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Redding rides ex-Kevin Schwantz 500cc Suzuki!

“They should bring these back. It was absolutely mega to ride!" - Scott Redding
Scott Redding joined a very exclusive club on Sunday at Spa Francorchamps, when he lapped the iconic Belgian circuit aboard a Suzuki RGV500 that Kevin Schwantz campaigned in the 1994 500cc World Championship.

Redding rode the Suzuki during the traditional 500GP parade at the annual Bikers' Classic event at Spa, for which he was joined on track by some of motorcycle racing's greatest champions, including Giacomo Agostini, Phil Read, Wayne Gardner and Christian Sarron.

"Lining up on the grid with all these champions around me, it felt like I was actually taking part in a 500GP race," declared Redding.

"Sat there on the bike in front of a huge crowd, surrounded by the likes of Wayne Gardner, Christian Sarron and Didier De Radigues, I got a real good feeling for what it must have been like for Kevin Schwantz when he lined up to race this bike back in '94. It was an incredible experience."

As might be expected with so many former champions on track together, the so-called 10-lap parade quickly degenerated into a full on race. After forcing his way past Sarron, Gardner and Didier De Radigues, Redding eventually finished a close second behind Steve Plater, who was riding the Suzuki RGV500 XR88 on which Kenny Roberts won four races and finished second in the 1999 500GP World Championship.

"I got a good start to lead through Eau Rouge, but this was my first time on the track on two wheels, on a bike I only slung a leg over ten minutes beforehand," revealed Redding. "The rest of the guys rode yesterday, so they had a bit of an advantage in the opening laps, but it didn't take me long to get a feel for the bike and to figure out the lines.

"I managed to push my way back up into second and then had a great battle with Steve Plater over the last few laps. In the end I couldn't quite find a way past him before the chequered flag, but second place isn't too bad for my first outing on a 500GP bike!"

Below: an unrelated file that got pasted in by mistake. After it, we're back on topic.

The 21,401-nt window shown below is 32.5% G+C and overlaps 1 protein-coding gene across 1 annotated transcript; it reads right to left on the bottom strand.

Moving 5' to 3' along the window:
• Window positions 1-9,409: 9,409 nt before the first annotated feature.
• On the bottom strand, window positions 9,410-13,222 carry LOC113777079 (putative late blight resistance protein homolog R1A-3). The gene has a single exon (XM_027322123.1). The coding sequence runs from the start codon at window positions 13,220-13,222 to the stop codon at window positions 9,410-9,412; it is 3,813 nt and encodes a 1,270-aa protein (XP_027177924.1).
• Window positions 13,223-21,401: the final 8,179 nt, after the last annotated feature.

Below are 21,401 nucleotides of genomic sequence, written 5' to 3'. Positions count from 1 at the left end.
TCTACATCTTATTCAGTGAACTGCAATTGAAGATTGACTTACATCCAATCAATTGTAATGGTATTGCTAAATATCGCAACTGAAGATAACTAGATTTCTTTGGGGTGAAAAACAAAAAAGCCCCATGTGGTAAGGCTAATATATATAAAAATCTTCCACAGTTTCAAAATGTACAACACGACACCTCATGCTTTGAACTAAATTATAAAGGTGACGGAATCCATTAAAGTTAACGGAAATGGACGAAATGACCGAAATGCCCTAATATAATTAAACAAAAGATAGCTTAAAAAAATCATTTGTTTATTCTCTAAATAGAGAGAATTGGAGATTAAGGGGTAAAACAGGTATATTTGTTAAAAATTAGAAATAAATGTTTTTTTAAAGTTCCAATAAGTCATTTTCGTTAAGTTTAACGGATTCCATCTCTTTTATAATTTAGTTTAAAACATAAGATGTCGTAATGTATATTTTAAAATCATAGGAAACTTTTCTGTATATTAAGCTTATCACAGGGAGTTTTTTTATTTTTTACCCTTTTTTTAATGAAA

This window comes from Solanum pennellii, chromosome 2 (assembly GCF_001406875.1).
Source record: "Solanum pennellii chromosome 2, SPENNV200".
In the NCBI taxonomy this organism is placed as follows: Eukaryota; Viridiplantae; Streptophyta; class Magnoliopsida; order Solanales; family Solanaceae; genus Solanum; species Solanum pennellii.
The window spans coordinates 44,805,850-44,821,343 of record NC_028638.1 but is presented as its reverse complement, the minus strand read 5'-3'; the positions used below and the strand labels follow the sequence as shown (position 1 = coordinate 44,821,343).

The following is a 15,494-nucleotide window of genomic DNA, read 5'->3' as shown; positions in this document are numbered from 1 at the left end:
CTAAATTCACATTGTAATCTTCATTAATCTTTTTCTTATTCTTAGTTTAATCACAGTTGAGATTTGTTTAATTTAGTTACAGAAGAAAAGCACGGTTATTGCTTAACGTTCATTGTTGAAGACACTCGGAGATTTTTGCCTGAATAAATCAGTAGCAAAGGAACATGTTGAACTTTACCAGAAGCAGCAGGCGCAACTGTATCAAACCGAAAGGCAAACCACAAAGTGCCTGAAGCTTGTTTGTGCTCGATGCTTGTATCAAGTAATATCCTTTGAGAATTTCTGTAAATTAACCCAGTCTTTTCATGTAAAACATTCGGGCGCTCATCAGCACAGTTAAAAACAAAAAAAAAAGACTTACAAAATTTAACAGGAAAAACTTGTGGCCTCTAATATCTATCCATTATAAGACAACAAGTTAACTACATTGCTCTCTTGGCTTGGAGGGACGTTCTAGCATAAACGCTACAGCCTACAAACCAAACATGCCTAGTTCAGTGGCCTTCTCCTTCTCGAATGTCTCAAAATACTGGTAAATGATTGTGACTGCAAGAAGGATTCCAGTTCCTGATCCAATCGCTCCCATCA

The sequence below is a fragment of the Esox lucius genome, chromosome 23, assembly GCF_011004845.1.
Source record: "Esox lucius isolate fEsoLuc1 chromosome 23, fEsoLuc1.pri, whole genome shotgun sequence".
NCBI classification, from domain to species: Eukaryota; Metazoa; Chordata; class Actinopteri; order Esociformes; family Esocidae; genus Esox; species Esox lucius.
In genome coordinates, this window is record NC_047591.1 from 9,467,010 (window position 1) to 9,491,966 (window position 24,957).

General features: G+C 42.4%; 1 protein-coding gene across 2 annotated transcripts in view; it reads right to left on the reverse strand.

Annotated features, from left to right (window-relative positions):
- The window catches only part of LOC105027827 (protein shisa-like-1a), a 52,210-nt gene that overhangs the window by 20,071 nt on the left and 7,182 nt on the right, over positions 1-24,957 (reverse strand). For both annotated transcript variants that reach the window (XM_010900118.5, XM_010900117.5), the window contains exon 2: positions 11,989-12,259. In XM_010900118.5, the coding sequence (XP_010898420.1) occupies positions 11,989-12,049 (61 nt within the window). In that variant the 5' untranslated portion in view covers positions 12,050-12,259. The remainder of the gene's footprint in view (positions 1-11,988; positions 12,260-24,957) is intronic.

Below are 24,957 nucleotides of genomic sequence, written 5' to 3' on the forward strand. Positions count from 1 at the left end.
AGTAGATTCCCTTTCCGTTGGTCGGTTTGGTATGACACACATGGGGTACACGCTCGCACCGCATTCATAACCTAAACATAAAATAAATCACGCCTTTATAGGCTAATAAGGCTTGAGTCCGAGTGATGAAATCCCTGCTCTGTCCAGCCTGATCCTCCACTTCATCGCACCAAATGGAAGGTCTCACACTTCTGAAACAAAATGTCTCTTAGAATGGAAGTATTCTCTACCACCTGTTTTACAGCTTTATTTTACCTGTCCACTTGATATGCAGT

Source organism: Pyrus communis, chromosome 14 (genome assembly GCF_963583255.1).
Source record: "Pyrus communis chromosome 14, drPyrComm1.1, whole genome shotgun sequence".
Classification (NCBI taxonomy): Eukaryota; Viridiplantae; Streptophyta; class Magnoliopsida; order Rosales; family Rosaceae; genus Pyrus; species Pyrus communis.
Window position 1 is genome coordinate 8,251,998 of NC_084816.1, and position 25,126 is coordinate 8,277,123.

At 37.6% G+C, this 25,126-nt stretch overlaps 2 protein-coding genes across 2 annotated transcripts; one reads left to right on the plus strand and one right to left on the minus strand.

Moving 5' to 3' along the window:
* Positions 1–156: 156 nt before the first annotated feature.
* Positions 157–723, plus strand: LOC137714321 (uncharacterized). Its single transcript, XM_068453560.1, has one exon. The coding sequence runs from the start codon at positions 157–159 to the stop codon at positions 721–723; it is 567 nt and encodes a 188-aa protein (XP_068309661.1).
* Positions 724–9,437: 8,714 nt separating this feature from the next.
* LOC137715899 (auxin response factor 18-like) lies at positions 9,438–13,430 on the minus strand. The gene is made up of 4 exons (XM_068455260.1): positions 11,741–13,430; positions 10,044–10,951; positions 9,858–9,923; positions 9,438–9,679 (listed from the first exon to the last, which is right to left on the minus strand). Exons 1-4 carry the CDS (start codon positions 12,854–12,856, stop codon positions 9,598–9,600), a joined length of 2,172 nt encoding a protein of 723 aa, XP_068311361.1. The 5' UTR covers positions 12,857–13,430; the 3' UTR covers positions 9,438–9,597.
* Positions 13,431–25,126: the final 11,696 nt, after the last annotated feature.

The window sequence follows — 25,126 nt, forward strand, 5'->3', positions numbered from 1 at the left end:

The 1994 RGV500 XR84 ridden by Redding is owned by Northamptonshire businessman, Steve Wheatman, and is run at events by his own Team Classic Suzuki set up. The bike weighs just 135kg and produces around 195BHP from it's 70° V-Four, 498cc two-stroke engine, enough to propel it to a top speed approaching 320km/h with the right gearing.

It's a very different animal to the four-stroke, 600cc machine that Redding campaigns in the Moto2 World Championship and, judging from the list of injuries Schwantz sustained during his career, a little less forgiving too!

Tagged as: redding

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Redding rides ex-Kevin Schwantz 500cc Suzuki (pic: Marc VDS)
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July 07, 2013 11:54 PM

yep, bring back 500 pocket rocket pigs, lets sort the men from the boys, wonder how long some youngsters would last? lorenzo would hate them i reckon. i have suggested here before that they should have to use old style rockets for at least one race a season, it would remind some of the riders how spoilt they are with flashy clutches, traction control and easy to ride electronic controls. stick old boots on them as well, ahh think of the fun as some folk try a smart move and then wonder how they ended up on their bums at 180 mph!!! they can keep the new leathers, some would need them more than others, collin ed, might even win a race, only he and vali have any time on pocket rockets, some of the youngsters not even sat on one before, let alone raced one, nice to see a youngster up for a challenge!!!


July 08, 2013 9:57 AM

Never mind the details. Read what it is that posters are saying, and what it is they feel the racing should have. Real Racing, with the riders in charge of their own destiny, NOT the software keeping the wheels in line and maximising drive, controlling wheelie etc. etc. etc. Fans want to see that again - so the glory for a great ride is warranted, and the one who makes fewest mistakes and goes fastest wins. We all know what electronics CAN and DOES do. Very clever. But they are now detracting from and spoiling the potential for the riders to excel as well as fail - an optimised perfect bike for every corner equals processional racing and WORSE - we cannot know if the guy taking the trophy really deserved it, or whether we should give the Laurels to his ECU! Look at the Wimbledon Mens Final. Millions tuned in to see two guys with bats wallop a ball. Why? Because it was tremendous contest of visible individual skill and effort, with the best man winning. THAT is what fans tune

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